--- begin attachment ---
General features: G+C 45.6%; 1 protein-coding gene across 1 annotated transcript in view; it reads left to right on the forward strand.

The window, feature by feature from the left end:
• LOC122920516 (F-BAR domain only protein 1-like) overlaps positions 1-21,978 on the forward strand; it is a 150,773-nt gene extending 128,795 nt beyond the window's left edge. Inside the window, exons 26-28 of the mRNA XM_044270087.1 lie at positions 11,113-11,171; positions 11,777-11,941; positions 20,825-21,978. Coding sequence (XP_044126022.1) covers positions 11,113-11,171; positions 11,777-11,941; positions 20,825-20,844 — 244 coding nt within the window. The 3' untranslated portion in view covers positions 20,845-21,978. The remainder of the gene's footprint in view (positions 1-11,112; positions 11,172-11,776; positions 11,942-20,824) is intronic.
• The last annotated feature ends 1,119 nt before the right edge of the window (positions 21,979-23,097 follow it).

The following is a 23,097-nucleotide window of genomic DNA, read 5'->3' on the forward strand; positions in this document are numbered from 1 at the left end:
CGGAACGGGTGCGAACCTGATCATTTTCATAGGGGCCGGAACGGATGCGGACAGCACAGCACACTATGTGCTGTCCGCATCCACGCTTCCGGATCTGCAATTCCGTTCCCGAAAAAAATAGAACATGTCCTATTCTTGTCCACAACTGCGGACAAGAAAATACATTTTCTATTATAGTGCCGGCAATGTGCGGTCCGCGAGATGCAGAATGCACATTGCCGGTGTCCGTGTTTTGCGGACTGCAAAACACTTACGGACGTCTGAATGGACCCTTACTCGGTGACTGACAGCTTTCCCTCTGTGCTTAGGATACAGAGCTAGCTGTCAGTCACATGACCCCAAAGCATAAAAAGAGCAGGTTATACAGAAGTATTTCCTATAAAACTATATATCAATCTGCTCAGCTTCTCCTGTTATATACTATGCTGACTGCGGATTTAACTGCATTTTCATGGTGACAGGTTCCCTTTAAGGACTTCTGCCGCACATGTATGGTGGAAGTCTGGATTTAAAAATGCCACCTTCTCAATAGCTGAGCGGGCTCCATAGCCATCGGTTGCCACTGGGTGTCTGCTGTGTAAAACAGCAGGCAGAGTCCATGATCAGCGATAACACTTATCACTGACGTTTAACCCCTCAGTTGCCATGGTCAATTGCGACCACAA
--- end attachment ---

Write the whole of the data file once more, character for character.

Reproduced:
General features: G+C 45.6%; 1 protein-coding gene across 1 annotated transcript in view; it reads left to right on the forward strand.

The window, feature by feature from the left end:
• LOC122920516 (F-BAR domain only protein 1-like) overlaps positions 1-21,978 on the forward strand; it is a 150,773-nt gene extending 128,795 nt beyond the window's left edge. Inside the window, exons 26-28 of the mRNA XM_044270087.1 lie at positions 11,113-11,171; positions 11,777-11,941; positions 20,825-21,978. Coding sequence (XP_044126022.1) covers positions 11,113-11,171; positions 11,777-11,941; positions 20,825-20,844 — 244 coding nt within the window. The 3' untranslated portion in view covers positions 20,845-21,978. The remainder of the gene's footprint in view (positions 1-11,112; positions 11,172-11,776; positions 11,942-20,824) is intronic.
• The last annotated feature ends 1,119 nt before the right edge of the window (positions 21,979-23,097 follow it).

The following is a 23,097-nucleotide window of genomic DNA, read 5'->3' on the forward strand; positions in this document are numbered from 1 at the left end:
CGGAACGGGTGCGAACCTGATCATTTTCATAGGGGCCGGAACGGATGCGGACAGCACAGCACACTATGTGCTGTCCGCATCCACGCTTCCGGATCTGCAATTCCGTTCCCGAAAAAAATAGAACATGTCCTATTCTTGTCCACAACTGCGGACAAGAAAATACATTTTCTATTATAGTGCCGGCAATGTGCGGTCCGCGAGATGCAGAATGCACATTGCCGGTGTCCGTGTTTTGCGGACTGCAAAACACTTACGGACGTCTGAATGGACCCTTACTCGGTGACTGACAGCTTTCCCTCTGTGCTTAGGATACAGAGCTAGCTGTCAGTCACATGACCCCAAAGCATAAAAAGAGCAGGTTATACAGAAGTATTTCCTATAAAACTATATATCAATCTGCTCAGCTTCTCCTGTTATATACTATGCTGACTGCGGATTTAACTGCATTTTCATGGTGACAGGTTCCCTTTAAGGACTTCTGCCGCACATGTATGGTGGAAGTCTGGATTTAAAAATGCCACCTTCTCAATAGCTGAGCGGGCTCCATAGCCATCGGTTGCCACTGGGTGTCTGCTGTGTAAAACAGCAGGCAGAGTCCATGATCAGCGATAACACTTATCACTGACGTTTAACCCCTCAGTTGCCATGGTCAATTGCGACCACAA